Representatives from the NWT returning from climate change talks in South Africa are frustrated and exhausted by Canada’s decision to pull out of the Kyoto Protocol amid beleaguered attempts to forge an international treaty to reduce greenhouse gas emissions threatening the planet.
“In the ‘70s and ‘80s Canada was playing the lead advocating for peace and playing a big role in that first climate change convention in Rio de Janeiro,” said Francois Paulette. “It’s a far cry from that today. Actually it’s embarrassing for me.”
“In a way it was frustrating, you know, you want to shake somebody and say ‘wake up.’”
The Dene elder from Smith’s Landing First Nation near Fort Smith attended the 17th UN conference on climate change in Durban, South Africa from Nov. 25 to Dec. 7 as an indigenous representative on the environment, sharing the stage with Nobel laureate Archbishop Desmond Tutu.
“The world sees Canada as this place of an immense territory, vast and beautiful and at times untouched, but at the same time in our backyard the tar sands are producing one third of Canada’s greenhouse gas emissions and the government wants to produce more,” he told The Journal, noting the federal government’s recent approval of Total E&P’s Joslyn oilsands mine in Alberta.
“What is in store for us? They pulled out of Kyoto.That for me is unimaginable that they would do that.”
Federal Environment Minister Peter Kent formally withdrew from Kyoto last Tuesday morning in the House of Commons, after returning from Durban, making Canada the first country to rescind on the international treaty.
“The Kyoto Protocol does not represent the path forward for Canada,” he said at a news conference. “It’s now clear that Kyoto is not the path forward for a global solution to climate change. If anything, it’s an impediment.”
Paulette said that outside of the summit, the international community targeted the Canadian government with passionate protests.
“Durban turned out to be an exhausting journey because Canada was not perceived to be an ally in the talks,” he said. “People were actually protesting. They were really critical of Mr. Harper and Peter Kent.”
Western Arctic NDP MP Dennis Bevington, who attended part of the meetings in Durban, said the same. At the Globe International Legislators Forum he attended in Cape Town before the summit in Durban, Bevington said he had to defend the provinces, territories and municipalities doing progressive work on the climate in the face of criticism by other countries.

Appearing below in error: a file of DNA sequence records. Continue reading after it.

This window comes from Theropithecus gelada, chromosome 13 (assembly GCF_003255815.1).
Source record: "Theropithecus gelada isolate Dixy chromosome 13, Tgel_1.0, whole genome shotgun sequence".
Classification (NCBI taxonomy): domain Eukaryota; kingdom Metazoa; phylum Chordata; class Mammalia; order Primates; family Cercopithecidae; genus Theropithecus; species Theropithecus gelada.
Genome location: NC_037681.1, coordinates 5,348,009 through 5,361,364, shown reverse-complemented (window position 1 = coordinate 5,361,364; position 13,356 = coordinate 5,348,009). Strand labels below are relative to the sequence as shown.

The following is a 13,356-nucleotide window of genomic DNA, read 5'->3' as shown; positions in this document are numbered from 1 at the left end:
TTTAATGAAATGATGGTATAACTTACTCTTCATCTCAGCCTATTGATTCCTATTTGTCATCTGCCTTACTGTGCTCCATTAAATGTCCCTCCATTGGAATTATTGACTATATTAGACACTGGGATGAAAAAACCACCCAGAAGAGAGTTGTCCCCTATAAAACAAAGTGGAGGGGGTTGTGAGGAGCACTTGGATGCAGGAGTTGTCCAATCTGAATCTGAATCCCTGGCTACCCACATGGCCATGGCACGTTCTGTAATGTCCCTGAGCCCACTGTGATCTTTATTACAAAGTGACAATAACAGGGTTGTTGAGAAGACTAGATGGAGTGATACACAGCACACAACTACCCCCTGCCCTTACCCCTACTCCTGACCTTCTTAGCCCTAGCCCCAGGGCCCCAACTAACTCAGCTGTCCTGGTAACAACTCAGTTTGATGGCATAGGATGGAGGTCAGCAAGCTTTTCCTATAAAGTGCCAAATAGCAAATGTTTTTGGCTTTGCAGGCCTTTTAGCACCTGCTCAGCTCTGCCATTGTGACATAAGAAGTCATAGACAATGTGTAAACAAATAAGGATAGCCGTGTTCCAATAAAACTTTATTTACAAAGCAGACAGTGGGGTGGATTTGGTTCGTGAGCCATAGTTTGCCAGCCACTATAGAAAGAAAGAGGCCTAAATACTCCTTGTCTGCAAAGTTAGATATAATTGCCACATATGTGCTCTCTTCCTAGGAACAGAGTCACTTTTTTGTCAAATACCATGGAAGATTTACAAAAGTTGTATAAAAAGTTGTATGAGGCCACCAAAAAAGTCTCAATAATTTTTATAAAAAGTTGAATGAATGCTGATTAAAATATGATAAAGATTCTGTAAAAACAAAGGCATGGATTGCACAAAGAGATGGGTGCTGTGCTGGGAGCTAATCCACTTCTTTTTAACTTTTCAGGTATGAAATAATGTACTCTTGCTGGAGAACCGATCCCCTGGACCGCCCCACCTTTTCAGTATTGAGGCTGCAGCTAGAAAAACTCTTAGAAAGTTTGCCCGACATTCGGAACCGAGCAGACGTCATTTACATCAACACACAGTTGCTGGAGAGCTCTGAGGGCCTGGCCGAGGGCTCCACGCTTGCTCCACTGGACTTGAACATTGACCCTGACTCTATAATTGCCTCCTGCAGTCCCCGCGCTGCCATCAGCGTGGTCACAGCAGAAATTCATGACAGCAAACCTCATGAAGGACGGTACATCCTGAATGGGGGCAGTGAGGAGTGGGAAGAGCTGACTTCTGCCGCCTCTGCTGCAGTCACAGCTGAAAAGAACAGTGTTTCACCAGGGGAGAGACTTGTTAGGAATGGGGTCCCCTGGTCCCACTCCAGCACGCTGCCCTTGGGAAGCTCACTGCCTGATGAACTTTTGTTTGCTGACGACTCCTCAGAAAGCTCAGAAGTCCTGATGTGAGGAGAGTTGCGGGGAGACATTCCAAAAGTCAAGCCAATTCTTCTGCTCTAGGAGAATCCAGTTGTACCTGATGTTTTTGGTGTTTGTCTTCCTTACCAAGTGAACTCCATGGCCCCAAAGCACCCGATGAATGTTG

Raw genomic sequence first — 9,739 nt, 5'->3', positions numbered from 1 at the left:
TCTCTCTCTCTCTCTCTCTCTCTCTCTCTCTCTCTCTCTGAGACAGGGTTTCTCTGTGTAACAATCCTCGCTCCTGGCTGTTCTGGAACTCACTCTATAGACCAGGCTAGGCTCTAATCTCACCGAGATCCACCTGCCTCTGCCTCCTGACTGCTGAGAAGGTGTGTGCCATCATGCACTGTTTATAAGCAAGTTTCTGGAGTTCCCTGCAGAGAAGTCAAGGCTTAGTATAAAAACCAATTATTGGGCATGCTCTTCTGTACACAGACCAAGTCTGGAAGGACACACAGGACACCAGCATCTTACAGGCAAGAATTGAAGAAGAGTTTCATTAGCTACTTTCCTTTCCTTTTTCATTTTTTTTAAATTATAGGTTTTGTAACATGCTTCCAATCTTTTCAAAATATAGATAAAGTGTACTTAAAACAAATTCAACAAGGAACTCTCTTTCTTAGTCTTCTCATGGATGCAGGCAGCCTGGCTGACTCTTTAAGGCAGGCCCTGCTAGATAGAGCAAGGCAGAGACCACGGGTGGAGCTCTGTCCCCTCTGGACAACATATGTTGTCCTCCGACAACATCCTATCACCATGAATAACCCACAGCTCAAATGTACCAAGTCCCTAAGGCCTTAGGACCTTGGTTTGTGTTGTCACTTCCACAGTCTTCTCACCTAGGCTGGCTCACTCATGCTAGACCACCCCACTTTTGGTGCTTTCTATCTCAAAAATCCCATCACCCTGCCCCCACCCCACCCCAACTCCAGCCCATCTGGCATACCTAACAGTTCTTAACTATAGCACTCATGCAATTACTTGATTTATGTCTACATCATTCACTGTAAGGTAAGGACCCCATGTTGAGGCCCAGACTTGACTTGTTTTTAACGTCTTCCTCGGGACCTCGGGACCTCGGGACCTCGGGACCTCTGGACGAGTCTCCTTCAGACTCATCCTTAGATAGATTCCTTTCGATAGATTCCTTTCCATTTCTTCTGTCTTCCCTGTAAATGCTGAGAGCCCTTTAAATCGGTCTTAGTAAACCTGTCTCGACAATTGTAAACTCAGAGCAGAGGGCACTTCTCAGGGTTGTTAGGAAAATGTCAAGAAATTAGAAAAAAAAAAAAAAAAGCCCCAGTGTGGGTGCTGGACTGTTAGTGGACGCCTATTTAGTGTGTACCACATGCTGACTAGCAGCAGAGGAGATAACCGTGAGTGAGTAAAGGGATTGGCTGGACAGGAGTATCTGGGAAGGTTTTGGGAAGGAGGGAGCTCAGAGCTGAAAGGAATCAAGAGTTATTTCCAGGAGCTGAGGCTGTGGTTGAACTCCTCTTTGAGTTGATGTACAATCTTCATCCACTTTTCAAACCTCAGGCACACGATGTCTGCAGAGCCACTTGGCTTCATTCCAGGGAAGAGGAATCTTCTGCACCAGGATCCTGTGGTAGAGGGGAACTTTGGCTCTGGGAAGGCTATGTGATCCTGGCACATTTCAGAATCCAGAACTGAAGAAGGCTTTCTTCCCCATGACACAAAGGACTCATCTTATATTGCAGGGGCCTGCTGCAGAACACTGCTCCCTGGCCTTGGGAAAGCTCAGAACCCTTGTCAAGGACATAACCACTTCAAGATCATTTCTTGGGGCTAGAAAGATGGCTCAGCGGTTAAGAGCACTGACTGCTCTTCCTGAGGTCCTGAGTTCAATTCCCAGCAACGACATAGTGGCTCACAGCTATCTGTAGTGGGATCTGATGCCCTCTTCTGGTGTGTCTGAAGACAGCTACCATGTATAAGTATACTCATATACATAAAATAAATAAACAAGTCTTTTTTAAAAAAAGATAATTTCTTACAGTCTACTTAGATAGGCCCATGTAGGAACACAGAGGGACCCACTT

“The federal government’s intransigence is not the case with the provinces and territories and they have support from the general population,” he told The Journal from his office in Ottawa.
“Other countries shouldn’t view this as an impediment to them going ahead. Canada’s position can change and will change through other forces.”
The MP applauded Ontario and Quebec for their work on wind and solar energy, as well as the GNWT for putting $20 million annually towards clean energy initiatives such as biomass.
Bevington said the Globe conference really highlighted what other nations are doing to practically address climate change and switch to clean energy.
“Cape Town was about action, what people are actually doing,” he said. “There was a sense of pride and accomplishment there. At Durban there was a great level of frustration to get a treaty, to agree on it.”
Bevington acknowledged Mexico’s passing a greenhouse gas reduction bill and Australia passing a clean energy act in November of this year.
“Much progress has been achieved in 2011,” he said. “There was a sense that even with countries that didn’t sign Kyoto there was a moving forward and a recognition that this was an economic priority. Even developing countries are saying, ‘why develop fossil fuels?’”
“Canada’s going to get left behind on the green economy stuff.”
The UN climate change meetings ended on Dec. 9 with a global treaty in sight for dealing with climate change that would have legal force and require both developed and developing nations, such as China, India and Brazil, to cut their carbon emissions.
Countries have until 2015 to agree to the terms, with the treaty coming into effect in 2020.